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Art & Design / 25 October, 2017

East End exhibitions – five of the best for November

In our recurring feature, we cast an eye over the top art exhibitions this month, in the borough and beyond

Water I part 1, 2 & 3, (Shoeburyness towards The Isle of Grain), England, 2015, by Nadav Kander, Courtesy of Flowers Gallery London and New York

Water I part 1, 2 & 3, (Shoeburyness towards The Isle of Grain), England, 2015, by Nadav Kander, Courtesy of Flowers Gallery London and New York

Highlife Soldiers @ A-side B-side Gallery
352 Mare Street, E8 1HR

This is the debut solo exhibition from Labet, alias of London-born artist Lola Betiku. Her body of work is a continuous exploration of her West African heritage, and in this collection, her focus drifts to the music genre, highlife. Like the Ghanaian rhythmic guitar-driven style, Labet’s paintings are at once both angular and warm. Considering the huge array of colours used (black faces are rendered with splashes of blue, yellow and orange, laid on thick in oil) the subjects’ power and character comes through regardless. Labet honours ‘soldiers’ like E.T. Mensah, Victor Olaiya and Afrobeat legend Fela Kuti, and calls her subjects “figurative [expressions] of my love and appreciation for African highlife music; where it starts, where it goes and where it can take us all.” From 9 November until 14 November

asidebsidegallery.com

40 Women: Bubaque Island @ Arch 5
Arch 5, Bohemia Place, E8 1DU

A selection of shots from 40 Women. Photograph: Victoria Cameron-Mowat / Instagram

A selection of shots from 40 Women. Photograph: Victoria Cameron-Mowat / Instagram

Bubaque Island, the island off the coast of Guinea-Bissau in West Africa, is one of the world’s few matriarchies. The island consists of villages headed up by Matronas – female chiefs – and populated with self-sufficient communities living off of the land and sea. Given the socio-economic constraints on the region, life on Bubaque is no easy-ride – electricity and water are in short supply, and the Matronas double up as midwives. Victoria Cameron-Mowat’s sensitive pictures are no portraits of woe, though. The visible strength (physical and emotional) of her subjects is augmented with a short bio and matter-of-fact excerpts from interviews in their local language. From 2 November – see Arch 5 on Instagram for opening details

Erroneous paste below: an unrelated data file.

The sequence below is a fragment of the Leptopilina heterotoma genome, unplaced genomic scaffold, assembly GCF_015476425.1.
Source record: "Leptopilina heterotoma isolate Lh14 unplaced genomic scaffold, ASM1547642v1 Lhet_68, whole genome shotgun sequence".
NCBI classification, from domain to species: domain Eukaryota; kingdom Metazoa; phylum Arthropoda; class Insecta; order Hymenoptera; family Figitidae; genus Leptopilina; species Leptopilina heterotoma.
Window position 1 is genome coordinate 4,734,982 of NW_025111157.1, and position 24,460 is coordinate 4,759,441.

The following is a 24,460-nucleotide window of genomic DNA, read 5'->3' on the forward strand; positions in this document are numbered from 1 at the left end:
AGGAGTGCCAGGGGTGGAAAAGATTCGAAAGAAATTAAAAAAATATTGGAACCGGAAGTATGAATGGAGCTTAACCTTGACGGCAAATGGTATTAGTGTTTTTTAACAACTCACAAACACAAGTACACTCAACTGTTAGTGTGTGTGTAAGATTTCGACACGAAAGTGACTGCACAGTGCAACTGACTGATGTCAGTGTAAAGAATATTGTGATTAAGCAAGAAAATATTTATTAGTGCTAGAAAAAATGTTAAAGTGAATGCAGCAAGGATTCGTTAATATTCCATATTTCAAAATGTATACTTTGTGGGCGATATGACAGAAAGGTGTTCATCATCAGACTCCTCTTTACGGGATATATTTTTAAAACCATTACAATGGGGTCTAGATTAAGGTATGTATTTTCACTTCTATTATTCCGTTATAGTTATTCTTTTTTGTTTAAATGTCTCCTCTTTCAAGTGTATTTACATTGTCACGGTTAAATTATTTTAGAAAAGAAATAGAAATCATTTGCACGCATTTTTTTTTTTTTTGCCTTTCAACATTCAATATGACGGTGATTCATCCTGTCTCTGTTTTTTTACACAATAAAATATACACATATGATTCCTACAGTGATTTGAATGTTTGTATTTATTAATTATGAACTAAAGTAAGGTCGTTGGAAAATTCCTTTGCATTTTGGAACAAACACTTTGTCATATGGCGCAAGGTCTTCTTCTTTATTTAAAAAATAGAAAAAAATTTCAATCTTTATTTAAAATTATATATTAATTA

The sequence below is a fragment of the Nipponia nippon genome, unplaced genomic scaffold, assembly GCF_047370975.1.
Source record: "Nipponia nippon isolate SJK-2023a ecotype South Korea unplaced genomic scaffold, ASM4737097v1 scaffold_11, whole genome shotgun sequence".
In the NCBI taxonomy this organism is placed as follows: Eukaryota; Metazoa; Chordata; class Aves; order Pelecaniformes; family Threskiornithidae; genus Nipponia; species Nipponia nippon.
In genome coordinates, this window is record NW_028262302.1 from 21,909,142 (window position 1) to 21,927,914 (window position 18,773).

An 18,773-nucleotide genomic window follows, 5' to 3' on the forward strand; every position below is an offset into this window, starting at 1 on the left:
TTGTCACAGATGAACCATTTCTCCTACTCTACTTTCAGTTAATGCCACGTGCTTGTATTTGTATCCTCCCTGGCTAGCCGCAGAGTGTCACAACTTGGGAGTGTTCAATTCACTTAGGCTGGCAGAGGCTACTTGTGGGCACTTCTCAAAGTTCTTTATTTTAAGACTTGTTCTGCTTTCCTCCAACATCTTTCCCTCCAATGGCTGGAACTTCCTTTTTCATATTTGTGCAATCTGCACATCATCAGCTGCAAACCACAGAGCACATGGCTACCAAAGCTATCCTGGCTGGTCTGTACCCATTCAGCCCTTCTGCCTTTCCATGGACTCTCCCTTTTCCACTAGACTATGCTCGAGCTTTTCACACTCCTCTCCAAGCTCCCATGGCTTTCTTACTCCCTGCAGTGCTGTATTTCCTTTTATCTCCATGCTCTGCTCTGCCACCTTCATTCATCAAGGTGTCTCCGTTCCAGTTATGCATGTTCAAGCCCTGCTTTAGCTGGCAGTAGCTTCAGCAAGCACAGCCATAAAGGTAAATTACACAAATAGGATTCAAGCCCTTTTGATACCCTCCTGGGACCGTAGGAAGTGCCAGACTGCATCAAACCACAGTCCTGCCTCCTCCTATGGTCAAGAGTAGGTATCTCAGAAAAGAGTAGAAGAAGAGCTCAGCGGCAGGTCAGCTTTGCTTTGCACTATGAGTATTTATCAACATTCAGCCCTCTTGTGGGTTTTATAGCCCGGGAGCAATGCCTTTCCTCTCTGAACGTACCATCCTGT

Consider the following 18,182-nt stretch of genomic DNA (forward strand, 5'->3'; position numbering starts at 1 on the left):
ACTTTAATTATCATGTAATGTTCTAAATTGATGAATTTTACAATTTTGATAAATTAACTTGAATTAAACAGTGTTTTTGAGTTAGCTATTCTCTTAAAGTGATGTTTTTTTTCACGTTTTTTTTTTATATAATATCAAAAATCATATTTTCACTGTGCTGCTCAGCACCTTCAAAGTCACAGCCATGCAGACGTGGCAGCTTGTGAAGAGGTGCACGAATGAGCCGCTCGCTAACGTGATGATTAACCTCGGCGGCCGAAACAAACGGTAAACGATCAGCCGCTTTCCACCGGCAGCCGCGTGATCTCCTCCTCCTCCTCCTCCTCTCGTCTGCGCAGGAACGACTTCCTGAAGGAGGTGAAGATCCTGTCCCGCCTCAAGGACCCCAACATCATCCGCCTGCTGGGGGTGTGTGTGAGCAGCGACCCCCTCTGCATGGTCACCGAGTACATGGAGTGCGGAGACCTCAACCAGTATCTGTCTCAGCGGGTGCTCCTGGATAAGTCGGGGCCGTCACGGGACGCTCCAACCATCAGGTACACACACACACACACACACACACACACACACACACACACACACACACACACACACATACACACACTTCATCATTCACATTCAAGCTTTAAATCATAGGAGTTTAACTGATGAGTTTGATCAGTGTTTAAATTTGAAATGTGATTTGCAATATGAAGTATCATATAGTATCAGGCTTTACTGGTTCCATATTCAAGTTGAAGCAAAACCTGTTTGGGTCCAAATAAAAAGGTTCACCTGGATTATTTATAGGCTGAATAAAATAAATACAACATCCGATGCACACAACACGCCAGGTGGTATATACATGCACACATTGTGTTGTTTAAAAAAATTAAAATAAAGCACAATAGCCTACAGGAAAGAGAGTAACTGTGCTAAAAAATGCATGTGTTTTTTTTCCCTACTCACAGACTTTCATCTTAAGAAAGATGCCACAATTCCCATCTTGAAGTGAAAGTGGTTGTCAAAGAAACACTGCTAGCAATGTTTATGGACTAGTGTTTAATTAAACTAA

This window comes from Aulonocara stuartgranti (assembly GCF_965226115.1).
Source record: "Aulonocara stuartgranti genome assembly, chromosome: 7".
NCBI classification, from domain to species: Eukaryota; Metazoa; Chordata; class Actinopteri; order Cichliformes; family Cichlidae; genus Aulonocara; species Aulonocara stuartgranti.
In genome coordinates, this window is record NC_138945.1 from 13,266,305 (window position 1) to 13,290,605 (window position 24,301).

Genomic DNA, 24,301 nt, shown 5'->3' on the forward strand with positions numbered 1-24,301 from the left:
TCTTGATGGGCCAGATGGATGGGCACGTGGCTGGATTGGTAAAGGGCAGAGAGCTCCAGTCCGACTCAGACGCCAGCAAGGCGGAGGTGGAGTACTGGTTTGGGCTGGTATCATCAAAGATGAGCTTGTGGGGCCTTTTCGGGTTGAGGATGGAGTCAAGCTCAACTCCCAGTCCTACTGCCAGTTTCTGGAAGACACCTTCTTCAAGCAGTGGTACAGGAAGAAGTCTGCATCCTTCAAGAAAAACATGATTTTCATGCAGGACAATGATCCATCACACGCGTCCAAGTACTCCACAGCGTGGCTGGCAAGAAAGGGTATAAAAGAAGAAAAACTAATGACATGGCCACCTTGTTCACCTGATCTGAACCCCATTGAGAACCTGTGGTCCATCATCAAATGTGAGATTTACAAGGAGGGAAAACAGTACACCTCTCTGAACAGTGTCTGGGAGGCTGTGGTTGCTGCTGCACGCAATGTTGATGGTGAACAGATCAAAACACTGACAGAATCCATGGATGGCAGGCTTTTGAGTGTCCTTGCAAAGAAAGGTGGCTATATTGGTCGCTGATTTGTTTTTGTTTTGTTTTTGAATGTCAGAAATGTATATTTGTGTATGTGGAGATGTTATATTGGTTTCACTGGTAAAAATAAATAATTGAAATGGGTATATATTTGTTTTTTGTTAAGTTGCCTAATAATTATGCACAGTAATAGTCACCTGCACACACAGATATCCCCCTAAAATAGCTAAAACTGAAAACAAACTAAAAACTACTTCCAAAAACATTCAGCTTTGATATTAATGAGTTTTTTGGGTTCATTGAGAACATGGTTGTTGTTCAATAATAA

facebook.com/arch5hackneycentral

Stan Douglas @ Victoria Miro Mayfair
14 St George Street, W1S 1FE

The West London branch of Victoria Miro welcomes Canadian artist Stan Douglas this month, for an exhibition that features some unique billboard-sized photographic works of Hackney during the 2011 riots. I say ‘photographic works’ instead of photos in a nod to Douglas’ role as reconstructionist: earlier this year he hired a helicopter and flew over Mare Street and the Pembury Estate, eventually combining the footage he shot with news imagery from the riots, creating hi-res collages that give viewers a figurative and literal new perspective. Looking down at a place so familiar and seeing the configurations of riot police, small fires and scattered locals, it’s hard not to be transported right back to that chaotic week, and to think about the many forces at work that August. Until 20 December

victoria-miro.com

'Configurations of riot police, small fires and scattered locals' in Stan Douglas' Mare Street. © Stan Douglas, Courtesy the artist and Victoria Miro, London

‘Configurations of riot police, small fires and scattered locals’ in Stan Douglas’ Mare Street. © Stan Douglas, Courtesy the artist and Victoria Miro, London

Nadav Kander, Dark Line – The Thames Estuary @ Flowers Gallery
82 Kingsland Road, E2 8DP

British photographer Nadav Kander’s defining photo-project to date saw him travel the Yangtze River – eventually presenting his studies in human change, against the backdrop of the gargantuan waterway, in the Prix Pictet-winning collection The Long River. His new series Dark Line presents images of the Thames Estuary, which maintain the scale of the Yangtze pictures but are more abstract and much less human, taken at outposts like Shoeburyness and the Hoo Peninsula at Medway. They speak more of a swallowing sense of isolation and desolation, aided by the deep blacks and slate greys of this inhospitable meeting point of land and sea. Dark Line will also include a specially created video installation by the artist. From 17 November until 13 January 2018

flowersgallery.com

Alpa Depani, Portraits @ Chats Palace
42-44 Brooksby’s Walk, E9 6DF

Like Kander’s pictures of the Estuary, Alpa Depani’s takes black and white photographs of an unshowy corner of the South East. However, where Kander’s Thames rages turbulently, Depani depicts Homerton’s architecture with a stillness and order; the buildings’ noble straight lines acting as a frame for many textures of stone, metal and glass. Keeping it local, her pictures were all hand-printed in Chats Palace’s own darkroom – perhaps as a reward, the stately community centre takes pride of place in Portraits‘ urban role-call. Until January 2018

chatspalace.com

/ 25 October, 2017

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